52. _______ is a Hyperledger tool that provides interoperability between ledger systems. Quilt

53. The Hyperledger project is hosted and maintained by _______? 

Linux Foundation 

54. Which of the following is not a Hyperledger framework? 

Hyperledger Excel 

55. Which Hyperledger project is a benchmarking tool? 

Hyperledger Caliper 

56. Distributed Ledger is a type of data structure.  

True

57. New blocks are appended to a blockchain by linking to the previous block’s ___  Hash

58. In Hyperledger Fabric, _______ represents the current state of a ledger. 

World state 

59. _______ peers are responsible for adding a block to the blockchain network. 

Committing 

60. _______ transactions deploy new chain code to the Hyperledger Fabric blockcha – 

Deployed 

61. ________ nodes run the chain codes 

Ordering 

62. Chain codes are classified into two types, _______ and _______.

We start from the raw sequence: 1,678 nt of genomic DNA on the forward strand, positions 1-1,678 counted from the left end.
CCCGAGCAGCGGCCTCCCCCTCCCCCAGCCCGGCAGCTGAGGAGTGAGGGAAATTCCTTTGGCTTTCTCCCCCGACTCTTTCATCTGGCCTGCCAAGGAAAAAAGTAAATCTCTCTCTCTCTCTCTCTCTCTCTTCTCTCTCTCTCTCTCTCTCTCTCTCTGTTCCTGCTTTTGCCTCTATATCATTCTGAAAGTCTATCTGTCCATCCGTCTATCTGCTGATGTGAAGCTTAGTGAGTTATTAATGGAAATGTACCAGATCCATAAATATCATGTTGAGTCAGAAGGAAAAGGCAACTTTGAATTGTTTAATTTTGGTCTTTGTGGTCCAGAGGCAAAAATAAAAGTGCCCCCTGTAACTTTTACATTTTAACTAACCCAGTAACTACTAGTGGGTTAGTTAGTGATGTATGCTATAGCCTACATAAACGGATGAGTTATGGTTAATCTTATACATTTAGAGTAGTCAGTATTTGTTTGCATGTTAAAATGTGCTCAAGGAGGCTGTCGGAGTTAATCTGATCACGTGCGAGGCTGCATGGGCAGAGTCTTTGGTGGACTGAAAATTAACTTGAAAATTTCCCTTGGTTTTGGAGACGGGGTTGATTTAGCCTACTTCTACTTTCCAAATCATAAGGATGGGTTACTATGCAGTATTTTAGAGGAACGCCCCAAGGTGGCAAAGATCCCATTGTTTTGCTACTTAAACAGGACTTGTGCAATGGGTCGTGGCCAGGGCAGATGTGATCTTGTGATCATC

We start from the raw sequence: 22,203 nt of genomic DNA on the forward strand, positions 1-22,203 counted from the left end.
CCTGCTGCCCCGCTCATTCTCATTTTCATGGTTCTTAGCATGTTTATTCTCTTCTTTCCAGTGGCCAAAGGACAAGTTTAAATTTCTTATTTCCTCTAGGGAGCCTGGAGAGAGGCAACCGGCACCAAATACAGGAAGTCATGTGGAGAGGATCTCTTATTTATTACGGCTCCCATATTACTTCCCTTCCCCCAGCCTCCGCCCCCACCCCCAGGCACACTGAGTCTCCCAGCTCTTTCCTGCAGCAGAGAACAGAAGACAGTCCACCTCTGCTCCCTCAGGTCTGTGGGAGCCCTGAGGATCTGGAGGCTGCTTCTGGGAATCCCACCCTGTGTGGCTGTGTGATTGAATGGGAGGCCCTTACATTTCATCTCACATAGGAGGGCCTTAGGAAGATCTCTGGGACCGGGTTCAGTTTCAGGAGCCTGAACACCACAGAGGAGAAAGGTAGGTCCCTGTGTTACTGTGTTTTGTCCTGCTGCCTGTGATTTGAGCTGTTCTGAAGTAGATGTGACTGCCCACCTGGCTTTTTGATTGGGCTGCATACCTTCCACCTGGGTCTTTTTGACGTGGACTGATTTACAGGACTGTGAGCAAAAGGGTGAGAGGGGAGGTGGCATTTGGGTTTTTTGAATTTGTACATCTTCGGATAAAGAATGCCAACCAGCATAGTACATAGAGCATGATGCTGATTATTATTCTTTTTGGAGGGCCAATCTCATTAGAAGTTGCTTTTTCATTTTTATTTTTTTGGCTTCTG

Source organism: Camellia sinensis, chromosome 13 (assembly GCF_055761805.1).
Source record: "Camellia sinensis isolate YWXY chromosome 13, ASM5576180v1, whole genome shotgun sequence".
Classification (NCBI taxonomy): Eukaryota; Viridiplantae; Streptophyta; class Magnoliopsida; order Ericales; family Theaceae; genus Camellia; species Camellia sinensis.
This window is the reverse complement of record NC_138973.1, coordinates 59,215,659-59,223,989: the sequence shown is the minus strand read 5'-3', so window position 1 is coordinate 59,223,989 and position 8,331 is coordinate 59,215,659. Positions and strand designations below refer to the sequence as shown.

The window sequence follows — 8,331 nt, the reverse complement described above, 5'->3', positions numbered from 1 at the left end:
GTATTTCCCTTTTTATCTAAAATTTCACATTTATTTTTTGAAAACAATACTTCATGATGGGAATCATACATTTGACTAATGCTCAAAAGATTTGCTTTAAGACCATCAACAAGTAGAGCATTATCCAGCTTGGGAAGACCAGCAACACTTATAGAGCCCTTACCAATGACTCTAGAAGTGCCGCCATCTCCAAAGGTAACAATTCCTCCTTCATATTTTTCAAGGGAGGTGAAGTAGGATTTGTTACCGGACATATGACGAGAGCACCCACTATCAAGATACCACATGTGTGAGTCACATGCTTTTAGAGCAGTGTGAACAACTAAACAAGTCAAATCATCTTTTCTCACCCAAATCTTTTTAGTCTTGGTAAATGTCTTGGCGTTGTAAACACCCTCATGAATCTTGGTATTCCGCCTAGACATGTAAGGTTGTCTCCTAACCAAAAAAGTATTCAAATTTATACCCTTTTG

Developed, System

63. ________ allows participants of a channel to share private and confidential data without creating a new channel. 

Private data

64. _______ are key-value pairs that represent both tangible and intangible things like storage devices and chain codes. 

Assets

65. What is a subnet of communication between members of a blockchain network? 

Channel

66. _______ transactions deploy new chain code to the Hyperledger Fabric blockchain.

Deployed

67. In Hyperledger Fabric, _______ represents the current state of a ledger. 

World state

68. Hyperledger Fabric supports smart contracts written in Solidity. 

True

69. ________ nodes are responsible for creating chain codes. 

Computing

70. The Hyperledger Fabric framework was initially developed by which company –

IBM

71. Which tool is used to create configuration transactions? 

Configtxgen

72. A participant can belong to more than one Hyperledger Fabric blockchain network.

False